Minimum temp for 9 week old chicken?

Discussion in 'Raising Baby Chicks' started by FireTigeris, Nov 29, 2009.

  1. FireTigeris

    FireTigeris Tyger! Tyger! burning bright

    I see conflicting reports on the minimum temp for 9 week old chicken is.

    Please advise.

    (I live in FL)
     
  2. teach1rusl

    teach1rusl Love My Chickens

    You'll get conflicting messages. Some say if they're feathered out, they're good to go, no heat needed. Others will tell you they will need supplemental heat for their first winter (that would be MY camp). My five are 11 weeks now. Two weeks ago, I was using a heat lamp on nights that dropped into the low 40s. Now I'm using a heat lamp at night when it drops into the low to mid 30s. I'm slowly weaning them away...

    If it's only ONE chick(en), the likelihood of needing heat will increase, because she/he won't have the benefit of huddling w/buddies.....???
     
    Last edited: Nov 29, 2009
  3. BeardedLadyFarm

    BeardedLadyFarm Chillin' With My Peeps

    May 31, 2009
    Cobleskill NY
    I would say in Florida they're fine now. I have 2 9-week olds that have been without heat for several weeks now. We've had a few dips in mid-30's. They roost with my big girls, so there is a little extra heat.

    Unless they're a delicate breed, or not feathered yet, you should be fine.
     
  4. Sissy

    Sissy Chillin' With My Peeps

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    Jul 18, 2007
    Sevier county, Tn.
    I have a brooder wire cage, out on the carport with a red heat lamp
    250 watt. its holding 6 silkies and 3 ameraucanas,
    And I do cover them with a heavy blanket.
    they will be 3 months old (Dec26)
    I intend to keep the heat lamp
    on as I did with my others.
    also I have 2 yr ols Cochins 7 in a wood coop with a heat lamp
    it keeps the water from freezing.
    68* temp in wood coop and
    51 * in Wire brooder cage.
    I would think the temp for your 9 week olds depends
    on the type if coop you have them in. to
    protect them from the elements.
    Ihope this helps.
     
  5. KDbeads

    KDbeads Chillin' With My Peeps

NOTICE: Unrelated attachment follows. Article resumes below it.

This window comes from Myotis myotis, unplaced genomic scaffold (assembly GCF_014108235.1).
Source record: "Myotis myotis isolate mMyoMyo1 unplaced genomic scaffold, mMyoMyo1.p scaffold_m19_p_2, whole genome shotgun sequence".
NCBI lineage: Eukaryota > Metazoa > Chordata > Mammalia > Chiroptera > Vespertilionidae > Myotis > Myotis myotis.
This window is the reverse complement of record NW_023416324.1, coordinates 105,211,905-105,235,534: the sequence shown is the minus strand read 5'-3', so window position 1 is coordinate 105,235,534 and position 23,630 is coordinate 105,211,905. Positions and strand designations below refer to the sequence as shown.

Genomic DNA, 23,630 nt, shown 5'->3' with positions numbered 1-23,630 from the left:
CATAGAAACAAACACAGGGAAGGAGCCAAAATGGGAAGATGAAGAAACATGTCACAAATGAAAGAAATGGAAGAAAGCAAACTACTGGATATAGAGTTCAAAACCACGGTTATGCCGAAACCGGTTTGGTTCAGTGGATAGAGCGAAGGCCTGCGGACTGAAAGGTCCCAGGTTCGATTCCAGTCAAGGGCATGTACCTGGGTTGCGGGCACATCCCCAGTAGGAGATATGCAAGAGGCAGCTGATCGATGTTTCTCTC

Aug 20, 2009
    East Central VA
    I have 4 9 week olds that have been outside for a week now. We're in central TX and had a 2 night dip to 25 this last week. They're fine. Just have a little hutch or something they can climb into at night.
     
  6. gritsar

    gritsar Cows, Chooks & Impys - OH MY!

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    SW Arkansas
    My birds were off their heat lamp at 5 1/2 weeks old, in mid-May with nighttime temps. still dipping into the 40s and 50s. IMO, 9 week old chicks in a draft free coop do not need supplemental heat and you're not doing them any favors by giving it. They'll acclimate and do just fine in any kind of weather.
     
  7. silkiechicken

    silkiechicken Staff PhD Premium Member

    My 6 week old chicks lived in a solid sided coop and lost their heat lamp in the PNW when it was still in the 30's and 40's. They probably will be just fine, especially in a warm climate.
     
  8. Chook-A-Holic

    Chook-A-Holic Chillin' With My Peeps

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    Central, N.C.
    My 9wk old RIR's have not had any heat now for a little over 2wks. They are doing fine even with the temps dropping to 32 on a couple of occasions. If it is very windy, I do close the ventilation in the coop off at night until the next morning. I do have a small light in there right now so they can see how to eat after dark. In the next few weeks I will wean them off of the light as their nightly appetite decreases.

    Marty
     
  9. FireTigeris

    FireTigeris Tyger! Tyger! burning bright

    Hummm- I see (clear as mud)- here are pictures of them, I hope to take better pictures tomorrow for the WBOGIS forum. Its going to be in the 70s for the next couple weeks anyway.

    and a picture of bennie cuz he's cool.

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  10. Akane

    Akane Overrun With Chickens

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    You'll get conflicting responses because it depends on the chickens and it depends on how they were raised. If you raise them in the house kept at 70 and then put them outside at 50 there's a good chance one will die. If you raise them in an outbuilding under a heat lamp from the time they hatch and lower it steadily they could be at 40F by then. If they are raised by a hen they will adjust even faster to outdoor temperatures. Heavier fluffier breeds and in my experience standards compared to bantams will do better in lower temps both sooner and overall. Also if you feed a higher protein feed they will feather faster and better making them more durable to the cold sooner. Mine feathered much faster using 22% gamebird feed this year compared the 18% chick starter I used last year.
     

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